The search for additional resources for self-sufficient power generation capacity would need to focus on renewable sources as Nepal is not endowed with traditional natural energy supply sources such as coal, fossil fuels, and natural gas.  Of the potential renewable resources, wind, bio-gas, and waste-to-energy sources remain at the margin of accessibility because of their low supply potential and uncertain cost advantages.

This then leaves solar energy as the primary challenger to traditional energy sources in terms of accessibility and cost advantages.  Regarding accessibility, Nepal presents the ideal conditions for receiving plenty of sunshine, especially in the country’s low plain areas that have only a few months of partial cloud cover, and then cloudless skies with strong sunrays akin to a tropical country. In terms of cost, an initial analysis of solar vs hydro-generated electricity shows solar gaining advantage in the range of 20 to 25 percent of what Nepal Electricity Authority (NEA) quotes as sales price per unit.  Further, it is worth noting that the cost of photovoltaic systems shrank by a factor of five from 2010 to 2017 and continues to decrease substantially.

While the private sector has been active in the development of solar energy for at least a decade, primarily in urban centers as a supplement or stand-by to NEA-supplied electricity, projects have been at a relatively small scale and remain inadequate for meeting the country’s continually expanding energy needs that now exceeds domestic supply by more than a third.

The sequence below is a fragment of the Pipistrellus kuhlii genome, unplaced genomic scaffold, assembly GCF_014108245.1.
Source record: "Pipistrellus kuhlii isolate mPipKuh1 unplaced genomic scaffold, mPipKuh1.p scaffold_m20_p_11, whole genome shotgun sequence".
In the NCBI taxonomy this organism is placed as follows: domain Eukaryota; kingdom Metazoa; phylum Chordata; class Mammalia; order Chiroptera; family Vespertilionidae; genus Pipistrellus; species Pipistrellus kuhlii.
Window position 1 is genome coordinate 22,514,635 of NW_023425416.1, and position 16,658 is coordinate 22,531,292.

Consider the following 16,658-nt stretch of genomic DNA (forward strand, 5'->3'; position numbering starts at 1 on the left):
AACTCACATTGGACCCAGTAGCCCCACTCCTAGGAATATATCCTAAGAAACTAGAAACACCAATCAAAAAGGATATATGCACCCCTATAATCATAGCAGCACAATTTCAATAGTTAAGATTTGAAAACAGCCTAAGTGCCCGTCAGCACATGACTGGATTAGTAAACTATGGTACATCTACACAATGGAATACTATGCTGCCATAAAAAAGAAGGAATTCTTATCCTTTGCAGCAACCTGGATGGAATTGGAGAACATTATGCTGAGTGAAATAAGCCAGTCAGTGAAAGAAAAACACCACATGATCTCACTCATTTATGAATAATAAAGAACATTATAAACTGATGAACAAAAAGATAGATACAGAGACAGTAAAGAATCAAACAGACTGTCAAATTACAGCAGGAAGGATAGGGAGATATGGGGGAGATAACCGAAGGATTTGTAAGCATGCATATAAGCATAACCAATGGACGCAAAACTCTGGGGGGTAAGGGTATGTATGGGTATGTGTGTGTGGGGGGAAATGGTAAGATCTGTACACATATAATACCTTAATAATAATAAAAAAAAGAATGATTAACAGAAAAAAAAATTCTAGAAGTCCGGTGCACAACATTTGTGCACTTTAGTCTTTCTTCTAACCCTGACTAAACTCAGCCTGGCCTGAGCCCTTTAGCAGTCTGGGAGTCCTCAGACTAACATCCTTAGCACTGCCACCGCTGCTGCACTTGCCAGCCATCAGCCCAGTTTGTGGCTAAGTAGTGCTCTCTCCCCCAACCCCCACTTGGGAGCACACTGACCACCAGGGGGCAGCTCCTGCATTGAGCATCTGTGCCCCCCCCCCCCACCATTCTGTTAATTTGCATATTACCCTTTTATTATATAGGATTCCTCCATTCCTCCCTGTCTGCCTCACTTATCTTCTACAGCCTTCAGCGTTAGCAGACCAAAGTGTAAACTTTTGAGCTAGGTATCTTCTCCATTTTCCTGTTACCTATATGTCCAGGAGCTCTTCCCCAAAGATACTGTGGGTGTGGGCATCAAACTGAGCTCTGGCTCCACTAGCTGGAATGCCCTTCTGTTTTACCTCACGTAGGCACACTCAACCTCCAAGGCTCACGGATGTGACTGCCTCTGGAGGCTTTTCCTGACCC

The industrial-scale development of solar power projects should therefore become the primary source of new supply to the national grid as these larger projects would also substantially benefit from scale related to costs associated with logistics, transport, construction and installation.  Further, regarding speed of implementation, a prominent distinction of solar parks is that while conventional industrial-scale plants including hydro can take many years from concept/design to commissioning, solar parks of industrial-scale (10 MW and above) can be completed in turnkey fashion within a matter of months.